A Federal Plaintiff's Right to "Fish or Cut Bait"

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By filing a complaint in federal court, a plaintiff may unilaterally initiate a civil action against a defendant. As "master of [its] complaint," the plaintiff also decides which laws provide the framework for it to recover under the facts the plaintiff alleges. Caterpillar Inc. v. Williams. Does that mean that a plaintiff has the accompanying, unilateral and discretionary right to dismiss its case, too?

As with many legal questions, the answer is "yes and no." Federal Rule of Civil Procedure 41(a)(1) gives a plaintiff the right to dismiss its complaint until the defendant has filed either an answer or a motion for summary judgment in response. Through both filings, the defendant admits or denies - and therefore engages substantively with - the facts alleged in the plaintiff's complaint. By rule, such engagement means that the plaintiff can only dismiss the case with the defendant's consent. Filing a motion to dismiss - through which a defendant argues, for example, that even if all of the facts alleged in the complaint are true, a plaintiff's claim may not proceed as a matter of law - does not bind the plaintiff to its case in the same way. The plaintiff may file a notice of voluntary dismissal, effective on filing, to end the action, without regard either to the plaintiff's motivation or the defendant's position on the matter.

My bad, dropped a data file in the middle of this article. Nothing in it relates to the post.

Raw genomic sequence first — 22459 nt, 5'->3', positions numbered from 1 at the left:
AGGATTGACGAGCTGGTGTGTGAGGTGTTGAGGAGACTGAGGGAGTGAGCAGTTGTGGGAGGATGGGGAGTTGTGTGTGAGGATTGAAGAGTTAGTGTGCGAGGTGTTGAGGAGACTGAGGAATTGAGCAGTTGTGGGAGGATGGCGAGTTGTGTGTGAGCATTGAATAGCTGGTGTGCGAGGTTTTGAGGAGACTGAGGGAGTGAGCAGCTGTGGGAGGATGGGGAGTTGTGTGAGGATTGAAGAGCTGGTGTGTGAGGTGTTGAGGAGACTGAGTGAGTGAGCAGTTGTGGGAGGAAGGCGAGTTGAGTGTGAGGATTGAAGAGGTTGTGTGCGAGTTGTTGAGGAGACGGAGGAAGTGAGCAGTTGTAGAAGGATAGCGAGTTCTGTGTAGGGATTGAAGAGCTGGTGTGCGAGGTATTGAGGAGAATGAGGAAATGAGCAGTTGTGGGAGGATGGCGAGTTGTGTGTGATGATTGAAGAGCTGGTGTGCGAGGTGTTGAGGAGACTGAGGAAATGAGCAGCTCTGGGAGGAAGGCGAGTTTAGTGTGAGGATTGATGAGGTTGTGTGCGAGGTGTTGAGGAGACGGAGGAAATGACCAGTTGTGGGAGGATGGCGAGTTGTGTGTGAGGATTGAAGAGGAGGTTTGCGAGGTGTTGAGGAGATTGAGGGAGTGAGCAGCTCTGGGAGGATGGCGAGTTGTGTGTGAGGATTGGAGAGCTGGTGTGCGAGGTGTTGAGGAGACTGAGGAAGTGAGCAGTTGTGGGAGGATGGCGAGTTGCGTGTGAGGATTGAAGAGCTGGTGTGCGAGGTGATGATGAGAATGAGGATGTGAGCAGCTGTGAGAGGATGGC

In Cedar Bay Grilling Co. Ltd. v. Canadian Fish Exporters Inc., a defendant seafood distributor challenged a plaintiff seafood supplier's Rule 41(a)(1) dismissal of an action, which the plaintiff filed following the defendant's motion to enforce a settlement agreement between the parties in that matter. Although the court "empathized with defendant's frustration" over the plaintiff's alleged attempt to avoid litigating either the terms of a purported settlement agreement or the underlying matter itself, the court "lack[ed] the authority to disturb plaintiff's notice of dismissal pursuant to Fed. R. Civ. P. 41(a)(1)" because the defendant had filed neither an answer nor a motion for summary judgment. The mere fact that courts generally apply a summary judgment standard to motions to enforce settlement agreements made no difference because the defendant had filed neither of the actual pleadings specified under Rule 41(a)(1). Therefore, the plaintiff retained the "absolute right" to dismiss its action voluntarily and without the defendant's assent. The court considered the case terminated and denied the defendant's motion accordingly.

Depending on the circumstances, a defendant might prefer to keep a case alive for strategic reasons, including the potential to bring counterclaims against the plaintiff. Parties engaged in preliminary - and sometimes lengthy - settlement talks concerning federal litigation should remember the plaintiff's Rule 41(a)(1) right to "fish or cut bait" and take care to preserve their interests.

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